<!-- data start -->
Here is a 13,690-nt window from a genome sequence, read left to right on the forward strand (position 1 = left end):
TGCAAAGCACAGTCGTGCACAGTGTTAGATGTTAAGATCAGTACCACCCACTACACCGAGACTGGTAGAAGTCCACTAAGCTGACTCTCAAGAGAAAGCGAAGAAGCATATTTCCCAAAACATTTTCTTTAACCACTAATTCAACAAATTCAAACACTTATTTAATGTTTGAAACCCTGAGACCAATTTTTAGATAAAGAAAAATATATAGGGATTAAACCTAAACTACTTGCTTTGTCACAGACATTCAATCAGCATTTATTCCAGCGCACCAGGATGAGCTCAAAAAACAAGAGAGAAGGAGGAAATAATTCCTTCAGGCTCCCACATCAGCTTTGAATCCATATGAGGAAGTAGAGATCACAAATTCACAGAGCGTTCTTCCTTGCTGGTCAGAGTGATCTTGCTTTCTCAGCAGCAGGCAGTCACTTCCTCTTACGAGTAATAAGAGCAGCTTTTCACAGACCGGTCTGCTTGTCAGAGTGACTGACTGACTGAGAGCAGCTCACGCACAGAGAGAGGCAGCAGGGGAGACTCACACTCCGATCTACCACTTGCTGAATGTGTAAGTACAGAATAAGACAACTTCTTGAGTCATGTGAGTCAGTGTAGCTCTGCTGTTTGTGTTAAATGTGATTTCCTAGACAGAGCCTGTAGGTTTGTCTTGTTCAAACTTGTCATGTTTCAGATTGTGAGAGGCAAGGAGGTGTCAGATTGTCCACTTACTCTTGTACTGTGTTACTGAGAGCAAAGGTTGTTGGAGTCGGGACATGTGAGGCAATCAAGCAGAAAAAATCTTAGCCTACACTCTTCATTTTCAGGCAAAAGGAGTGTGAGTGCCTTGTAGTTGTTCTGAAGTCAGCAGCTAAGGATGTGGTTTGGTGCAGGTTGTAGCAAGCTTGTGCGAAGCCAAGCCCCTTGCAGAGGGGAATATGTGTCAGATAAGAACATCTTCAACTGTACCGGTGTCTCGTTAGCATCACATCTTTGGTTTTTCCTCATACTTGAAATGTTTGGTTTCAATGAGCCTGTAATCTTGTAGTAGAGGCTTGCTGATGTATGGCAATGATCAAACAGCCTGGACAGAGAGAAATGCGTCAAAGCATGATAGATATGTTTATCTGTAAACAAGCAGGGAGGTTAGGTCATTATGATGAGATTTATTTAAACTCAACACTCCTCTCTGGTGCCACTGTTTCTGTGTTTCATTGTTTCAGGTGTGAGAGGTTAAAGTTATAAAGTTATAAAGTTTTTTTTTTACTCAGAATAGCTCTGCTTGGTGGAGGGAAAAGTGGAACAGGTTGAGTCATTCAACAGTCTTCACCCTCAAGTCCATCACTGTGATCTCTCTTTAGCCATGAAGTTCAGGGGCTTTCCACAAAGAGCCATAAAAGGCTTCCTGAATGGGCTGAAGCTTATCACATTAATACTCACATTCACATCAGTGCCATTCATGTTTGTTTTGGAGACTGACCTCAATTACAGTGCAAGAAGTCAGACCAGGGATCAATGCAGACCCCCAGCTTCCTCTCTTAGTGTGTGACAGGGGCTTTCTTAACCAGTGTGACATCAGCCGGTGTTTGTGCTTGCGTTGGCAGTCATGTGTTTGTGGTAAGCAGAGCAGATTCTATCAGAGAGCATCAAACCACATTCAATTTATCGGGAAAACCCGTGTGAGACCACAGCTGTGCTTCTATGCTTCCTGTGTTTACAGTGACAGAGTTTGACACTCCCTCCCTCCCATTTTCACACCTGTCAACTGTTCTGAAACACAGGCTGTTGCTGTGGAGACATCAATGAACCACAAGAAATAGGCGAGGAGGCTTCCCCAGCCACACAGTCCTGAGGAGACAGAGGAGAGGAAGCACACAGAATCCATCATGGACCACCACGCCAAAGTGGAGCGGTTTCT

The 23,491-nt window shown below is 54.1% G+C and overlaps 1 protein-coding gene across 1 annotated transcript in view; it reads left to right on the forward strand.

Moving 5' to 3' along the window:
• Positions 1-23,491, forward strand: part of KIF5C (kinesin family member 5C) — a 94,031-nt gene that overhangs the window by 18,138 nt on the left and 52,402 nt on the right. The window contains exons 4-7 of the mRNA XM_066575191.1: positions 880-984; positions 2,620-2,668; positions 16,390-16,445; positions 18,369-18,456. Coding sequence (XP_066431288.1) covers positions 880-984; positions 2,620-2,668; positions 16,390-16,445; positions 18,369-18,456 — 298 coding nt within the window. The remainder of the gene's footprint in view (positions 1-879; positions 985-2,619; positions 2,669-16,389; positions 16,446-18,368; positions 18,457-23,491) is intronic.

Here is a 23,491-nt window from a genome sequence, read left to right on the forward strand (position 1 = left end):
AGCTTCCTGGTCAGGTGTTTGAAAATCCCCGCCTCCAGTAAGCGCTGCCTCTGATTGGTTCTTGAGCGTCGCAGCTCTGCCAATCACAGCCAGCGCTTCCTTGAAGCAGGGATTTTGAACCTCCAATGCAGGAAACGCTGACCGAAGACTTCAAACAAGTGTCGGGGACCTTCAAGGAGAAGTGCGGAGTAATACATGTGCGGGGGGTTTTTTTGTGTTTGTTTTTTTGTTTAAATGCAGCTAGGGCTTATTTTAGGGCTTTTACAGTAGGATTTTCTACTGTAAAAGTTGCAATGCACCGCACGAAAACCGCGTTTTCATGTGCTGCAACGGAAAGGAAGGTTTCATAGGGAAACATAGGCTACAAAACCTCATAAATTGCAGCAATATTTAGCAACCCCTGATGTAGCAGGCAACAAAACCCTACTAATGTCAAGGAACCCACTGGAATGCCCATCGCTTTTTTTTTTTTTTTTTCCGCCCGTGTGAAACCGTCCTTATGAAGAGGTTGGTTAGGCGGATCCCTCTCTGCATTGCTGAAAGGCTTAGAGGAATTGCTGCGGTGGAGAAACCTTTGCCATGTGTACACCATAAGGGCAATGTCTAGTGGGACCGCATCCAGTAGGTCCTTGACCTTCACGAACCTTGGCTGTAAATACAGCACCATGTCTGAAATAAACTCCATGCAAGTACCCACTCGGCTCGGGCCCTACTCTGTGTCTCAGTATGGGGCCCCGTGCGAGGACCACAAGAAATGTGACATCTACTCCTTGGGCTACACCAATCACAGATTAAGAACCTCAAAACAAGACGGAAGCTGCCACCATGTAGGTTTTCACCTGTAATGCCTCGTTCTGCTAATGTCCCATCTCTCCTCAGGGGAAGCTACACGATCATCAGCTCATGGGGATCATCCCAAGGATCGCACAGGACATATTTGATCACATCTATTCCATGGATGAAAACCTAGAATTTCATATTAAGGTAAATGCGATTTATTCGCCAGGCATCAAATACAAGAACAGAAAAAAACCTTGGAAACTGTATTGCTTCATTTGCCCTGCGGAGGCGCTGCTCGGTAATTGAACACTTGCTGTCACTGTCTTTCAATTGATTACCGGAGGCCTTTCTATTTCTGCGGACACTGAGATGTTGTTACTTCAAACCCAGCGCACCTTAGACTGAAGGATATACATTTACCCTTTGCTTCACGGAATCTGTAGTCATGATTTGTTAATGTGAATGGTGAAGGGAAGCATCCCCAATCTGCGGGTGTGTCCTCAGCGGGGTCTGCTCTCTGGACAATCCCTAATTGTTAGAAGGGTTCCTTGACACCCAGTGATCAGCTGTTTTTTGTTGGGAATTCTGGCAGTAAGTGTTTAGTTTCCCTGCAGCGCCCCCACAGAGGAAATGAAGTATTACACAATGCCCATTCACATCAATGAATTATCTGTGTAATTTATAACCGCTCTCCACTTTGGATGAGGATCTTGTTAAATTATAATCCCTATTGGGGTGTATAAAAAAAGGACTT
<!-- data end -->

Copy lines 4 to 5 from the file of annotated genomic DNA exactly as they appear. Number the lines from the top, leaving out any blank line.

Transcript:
Moving 5' to 3' along the window:
• Positions 1-23,491, forward strand: part of KIF5C (kinesin family member 5C) — a 94,031-nt gene that overhangs the window by 18,138 nt on the left and 52,402 nt on the right. The window contains exons 4-7 of the mRNA XM_066575191.1: positions 880-984; positions 2,620-2,668; positions 16,390-16,445; positions 18,369-18,456. Coding sequence (XP_066431288.1) covers positions 880-984; positions 2,620-2,668; positions 16,390-16,445; positions 18,369-18,456 — 298 coding nt within the window. The remainder of the gene's footprint in view (positions 1-879; positions 985-2,619; positions 2,669-16,389; positions 16,446-18,368; positions 18,457-23,491) is intronic.